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Gender Differences Should Inform Opioid Treatment, Says Study

Opioid prescription drugs.
Ajay Suresh
Creative Commons /
Opioid prescription drugs.

Paying attention to gender differences in why people become addicted to opioids can improve treatment, according to a UMass Amherst study.

Public health professor Elizabeth Evans looked at about 600 cases of opioid use disorder from a national database. Her study was published in December's Addictive Behaviors

She found that both men and women in the group were more likely to have experienced severe childhood adversity than the general population. But the women had more early trauma than the men.

Evans said childhood sexual abuse, for example, can increase depression and anxiety in women, who may self-medicate with opioids. Men were somewhat more likely to have entered opioid addiction through other pathways, such as chronic pain.

Evans recommends primary doctors screen for childhood adversity as a preventive measure. She said some women would benefit from women-only treatment programs, since men well outnumber women in most rehab settings.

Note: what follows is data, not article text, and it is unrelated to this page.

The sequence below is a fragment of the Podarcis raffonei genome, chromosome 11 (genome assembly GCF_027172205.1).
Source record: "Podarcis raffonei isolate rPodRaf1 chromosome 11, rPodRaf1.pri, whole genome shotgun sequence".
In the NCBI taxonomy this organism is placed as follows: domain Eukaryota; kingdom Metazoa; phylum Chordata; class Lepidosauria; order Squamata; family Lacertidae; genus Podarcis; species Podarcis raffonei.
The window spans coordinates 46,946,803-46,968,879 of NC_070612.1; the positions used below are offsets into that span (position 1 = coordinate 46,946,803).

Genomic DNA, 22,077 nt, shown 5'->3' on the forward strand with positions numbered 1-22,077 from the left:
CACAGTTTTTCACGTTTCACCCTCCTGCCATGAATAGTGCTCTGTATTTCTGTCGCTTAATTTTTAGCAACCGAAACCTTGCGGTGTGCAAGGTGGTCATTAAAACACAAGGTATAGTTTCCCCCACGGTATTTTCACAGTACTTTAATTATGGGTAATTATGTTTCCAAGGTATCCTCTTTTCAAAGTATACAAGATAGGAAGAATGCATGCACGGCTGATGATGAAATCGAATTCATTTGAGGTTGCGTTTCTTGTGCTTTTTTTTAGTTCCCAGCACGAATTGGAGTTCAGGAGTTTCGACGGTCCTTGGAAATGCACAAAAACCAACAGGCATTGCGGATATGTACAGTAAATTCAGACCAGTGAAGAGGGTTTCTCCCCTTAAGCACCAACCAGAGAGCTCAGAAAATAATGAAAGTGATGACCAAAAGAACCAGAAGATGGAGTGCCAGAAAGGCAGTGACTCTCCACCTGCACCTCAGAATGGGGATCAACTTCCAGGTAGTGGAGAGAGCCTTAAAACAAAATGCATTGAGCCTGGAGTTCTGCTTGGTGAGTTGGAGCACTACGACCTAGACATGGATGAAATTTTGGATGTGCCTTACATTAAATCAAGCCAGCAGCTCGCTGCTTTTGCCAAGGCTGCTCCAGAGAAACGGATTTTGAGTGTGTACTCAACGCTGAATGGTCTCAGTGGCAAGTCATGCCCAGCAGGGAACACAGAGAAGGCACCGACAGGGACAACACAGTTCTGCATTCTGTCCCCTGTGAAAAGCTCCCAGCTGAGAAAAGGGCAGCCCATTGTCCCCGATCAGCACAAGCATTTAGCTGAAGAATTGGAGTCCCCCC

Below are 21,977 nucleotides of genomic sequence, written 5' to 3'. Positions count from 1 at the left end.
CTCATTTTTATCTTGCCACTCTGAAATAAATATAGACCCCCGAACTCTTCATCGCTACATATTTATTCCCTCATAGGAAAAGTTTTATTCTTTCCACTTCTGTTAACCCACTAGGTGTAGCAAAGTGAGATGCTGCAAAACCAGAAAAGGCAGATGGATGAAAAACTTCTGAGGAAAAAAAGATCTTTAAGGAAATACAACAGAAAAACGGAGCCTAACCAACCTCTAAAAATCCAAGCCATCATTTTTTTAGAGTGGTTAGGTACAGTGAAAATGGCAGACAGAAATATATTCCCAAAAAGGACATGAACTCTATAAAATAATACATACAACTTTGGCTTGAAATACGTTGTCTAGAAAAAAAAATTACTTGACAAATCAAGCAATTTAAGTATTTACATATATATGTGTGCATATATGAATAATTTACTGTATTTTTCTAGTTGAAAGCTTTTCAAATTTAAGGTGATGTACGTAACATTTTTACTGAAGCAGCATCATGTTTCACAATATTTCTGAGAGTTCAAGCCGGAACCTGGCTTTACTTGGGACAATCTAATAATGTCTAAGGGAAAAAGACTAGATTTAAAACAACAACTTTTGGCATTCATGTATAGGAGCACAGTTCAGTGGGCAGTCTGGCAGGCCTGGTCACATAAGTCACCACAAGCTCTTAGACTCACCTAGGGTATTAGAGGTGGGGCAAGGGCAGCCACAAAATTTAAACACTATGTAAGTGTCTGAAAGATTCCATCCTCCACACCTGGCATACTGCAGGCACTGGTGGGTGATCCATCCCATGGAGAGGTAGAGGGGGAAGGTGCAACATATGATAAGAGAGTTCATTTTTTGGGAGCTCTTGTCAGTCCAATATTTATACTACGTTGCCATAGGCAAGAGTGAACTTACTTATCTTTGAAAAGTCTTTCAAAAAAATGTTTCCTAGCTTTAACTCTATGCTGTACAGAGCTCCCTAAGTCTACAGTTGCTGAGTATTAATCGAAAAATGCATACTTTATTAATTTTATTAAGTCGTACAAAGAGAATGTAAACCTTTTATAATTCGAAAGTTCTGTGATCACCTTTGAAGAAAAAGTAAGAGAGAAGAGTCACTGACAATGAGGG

“It may not be so helpful to be in mixed treatment settings where they're encountering men, not unlike those who they've been in relationships with in the past, who were sort of elevating their risk for addiction,” Evans said.

Conversely, she said, it may be better for the men to be treated separately as well to remove gender dynamics entirely from the treatment setting.

Evans said other ways to tailor drug treatment to women include providing child care on site, and helping them navigate the child welfare system.

“Many of them are afraid to seek treatment for addiction because of the threat towards maybe losing their parental rights to their children,” she said.

Evans said it's also possible that gender-sensitive therapy would be helpful to address the underlying reasons someone becomes addicted — though she pointed out that medication such as methadone or buprenorphrine is shown to be the most effective treatment for both genders.

Copyright 2021 New England Public Media. To see more, visit New England Public Media.

Karen is a radio and print journalist who focuses on health care, mental health, children’s issues, and other topics about the human condition. She has been a full-time radio reporter since for New England Public Radio since 1998. Her pieces have won a number of national awards, including the National Edward R. Murrow Award, Public Radio News Directors, Inc. (PRNDI) Award, and the Erikson Prize for Mental Health Reporting for her body of work on mental illness.
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